Ti­red ey­es, or is it so­mething mo­re?

George Herald - - News -

It's SA Na­ti­o­nal Eye Ca­re A­wa­re­ness Month from 23 Sep­tem­ber to 18 Oc­to­ber, and to mark the oc­ca­si­on, No­var­tis South A­fri­ca has cal­led on South A­fri­cans to pay clo­ser at­ten­ti­on to eye ca­re and the symp­toms of eye di­se­a­ses.

"Com­mon eye pro­blems can ran­ge from ti­red, red ey­es through to de­te­ri­o­ra­ting vi­si­on," says Dr Ni­co­la Lis­ter, c­hief s­cien­ti­fic of­fi­cer and me­di­cal di­rec­tor at No­var­tis South A­fri­ca. Ey­es can be­co­me red and so­re sim­ply from wor­king too long on a com­pu­ter; or they could be­co­me red and it­chy from al­ler­gies. If red­ness and it­ching per­sist, ask your doc­tor or phar­ma­cist a­bout an an­ti­al­ler­gy eye drop that will help re­du­ce the­se symp­toms. Ho­we­ver, a num­ber of mo­re se­ri­ous con­di­ti­ons are com­mon in South A­fri­ca, and the­se need ur­gent at­ten­ti­on to pre­vent furt­her de­te­ri­o­ra­ti­on and loss of vi­si­on. The­se in­clu­de:

Glau­co­ma is the build-up of pres­su­re in­si­de the eye, which can cau­se per­ma­nent da­ma­ge if left untre­a­ted. In South A­fri­ca it is es­ti­ma­ted that a­bout 200 000 pe­op­le are af­fected. Glau­co­ma is most of­ten seen in ol­der a­dults, and be­cau­se it is of­ten pain­less, ma­ny pe­op­le de­lay scree­n­ing and tre­at­ment. Symp­toms in­clu­de re­du­ced a­re­as of vi­si­on and blur­red vi­si­on.

A ca­ta­ract is a clou­ding of the lens in­si­de the eye, le­a­ding to a de­cre­a­se in vi­si­on in one or both ey­es. It is a com­mon cau­se of blind­ness in South A­fri­ca, and can de­ve­lop due to ageing, cer­tain me­di­cal con­di­ti­ons or trau­ma to the eye. Ca­ta­ract is re­spon­si­ble for 51% of wor­ld blind­ness, which re­pre­sents a­bout 20 mil­li­on pe­op­le. Sur­ge­ry has pro­ved to be effective in tre­a­ting ca­ta­racts.

Age-re­la­ted ma­cu­lar de­ge­ne­ra­ti­on

Age-re­la­ted ma­cu­lar de­ge­ne­ra­ti­on (AMD) is a con­di­ti­on af­fecting ol­der pe­op­le, and in­vol­ves the loss of the per­son's cen­tral field of vi­si­on. It occurs w­hen the ma­cu­lar (or cen­tral) re­ti­na de­ve­lops de­ge­ne­ra­ti­ve le­si­ons. A­round the wor­ld, AMD ranks thi­rd as a cau­se of blind­ness af­ter ca­ta­ract and glau­co­ma. AMD can­not be cu­red, but it can be tre­a­ted to keep it from get­ting wor­se.

The­re are ther­a­pies that tre­at both front and back-of-the-eye dis­or­ders, in­clu­ding re­ti­nal di­se­a­ses, glau­co­ma, dry eye and ot­her ex­ter­nal eye di­se­a­ses, and re­se­ar­chers are wor­king on no­vel ther­a­pies to ad­dress the root cau­ses of cer­tain dis­or­ders.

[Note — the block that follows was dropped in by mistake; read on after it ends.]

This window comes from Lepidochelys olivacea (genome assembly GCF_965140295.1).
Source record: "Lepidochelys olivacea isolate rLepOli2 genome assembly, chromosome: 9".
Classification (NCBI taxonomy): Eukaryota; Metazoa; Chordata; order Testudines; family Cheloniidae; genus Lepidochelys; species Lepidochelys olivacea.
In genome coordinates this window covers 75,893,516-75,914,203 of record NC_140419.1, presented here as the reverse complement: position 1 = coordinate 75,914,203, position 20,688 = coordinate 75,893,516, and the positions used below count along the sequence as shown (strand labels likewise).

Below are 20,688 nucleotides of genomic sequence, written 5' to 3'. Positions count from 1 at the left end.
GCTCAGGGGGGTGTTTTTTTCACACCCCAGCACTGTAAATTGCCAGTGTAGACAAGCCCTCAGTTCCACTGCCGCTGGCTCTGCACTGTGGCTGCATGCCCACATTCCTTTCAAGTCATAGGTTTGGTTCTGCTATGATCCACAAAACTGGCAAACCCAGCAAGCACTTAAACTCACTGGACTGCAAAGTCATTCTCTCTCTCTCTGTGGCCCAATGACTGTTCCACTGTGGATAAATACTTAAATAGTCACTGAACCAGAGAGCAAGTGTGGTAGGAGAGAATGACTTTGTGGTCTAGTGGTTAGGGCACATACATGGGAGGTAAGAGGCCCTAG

Food sa­fe­ty was on e­ver­yo­ne's lips du­ring the ce­le­bra­ti­on of

Wor­ld En­vi­ron­men­tal He­alth Day last Wed­nes­day, 26 Sep­tem­ber. A highly success­ful in­te­racti­ve in­for­ma­ti­on ses­si­on was held at the T­hem­ba­let­hu com­mu­ni­ty hall, at­ten­ded by in­for­mal and for­mal food and me­at tra­ders, small far­mers, ca­terers, crè­che cooks and com­mu­ni­ty mem­bers from T­hem­ba­let­hu.

This y­e­ar marks the se­venth ce­le­bra­ti­on of the e­vent in South A­fri­ca, in re­cog­ni­ti­on of the need to im­pro­ve en­vi­ron­men­tal he­alth to pro­tect hu­man he­alth. The the­me for 2018 is "Glo­bal Food Sa­fe­ty and Sus­tai­na­bi­li­ty", ai­ming to sup­port the pro­vi­si­on of sa­fer food, cul­ti­va­te sus­tai­na­ble use of pre­ci­ous wa­ter and nu­trient re­sour­ces and en­coura­ge com­mu­ni­ties to in­cre­a­singly va­lue sus­tai­na­ble food pro­ducti­on, dis­tri­bu­ti­on and con­sump­ti­on.

The ob­jecti­ves of the e­vent we­re to e­du­ca­te, share and dis­cuss the le­gal re­qui­re­ments in the food in­du­stry as well as ma­jor thre­ats to food sa­fe­ty, in par­ti­cu­lar the in­cor­rect hand­ling of food­stuff; cli­ma­te chan­ge; an­ti­mi­cro­bi­al re­sis­tan­ce; an­ti­bi­o­ti­cs in me­at; food was­ta­ge and access to sa­fe wa­ter and che­mi­cals. To­ny Dy­ers of the Ve­te­ri­na­ri­an Ser­vi­ce de­li­ver­ed a pre­sen­ta­ti­on on me­at sa­fe­ty, fol­lo­wed by Dr Dy­a­son of the De­part­ment of A­gri­cul­tu­re, who shared facts a­bout ra­bies in a­ni­mals. The En­vi­ron­men­tal He­alth Practi­ti­o­ners (EHPs) of the Ge­or­ge Mu­ni­ci­pal He­alth Of­fi­ce en­lig­h­te­ned at­ten­dees on coun­ter­feit food­stuffs; "be­st be­fo­re" da­tes and the fi­ve keys to sa­fer food. Com­pi­led by Mi­chel­le Pie­naar

Pho­to: No­var­tis

The­re are ther­a­pies that tre­at both front and back-of-the-eye dis­or­ders, in­clu­ding re­ti­nal di­se­a­ses, glau­co­ma, dry eye and ot­her ex­ter­nal eye di­se­a­ses.

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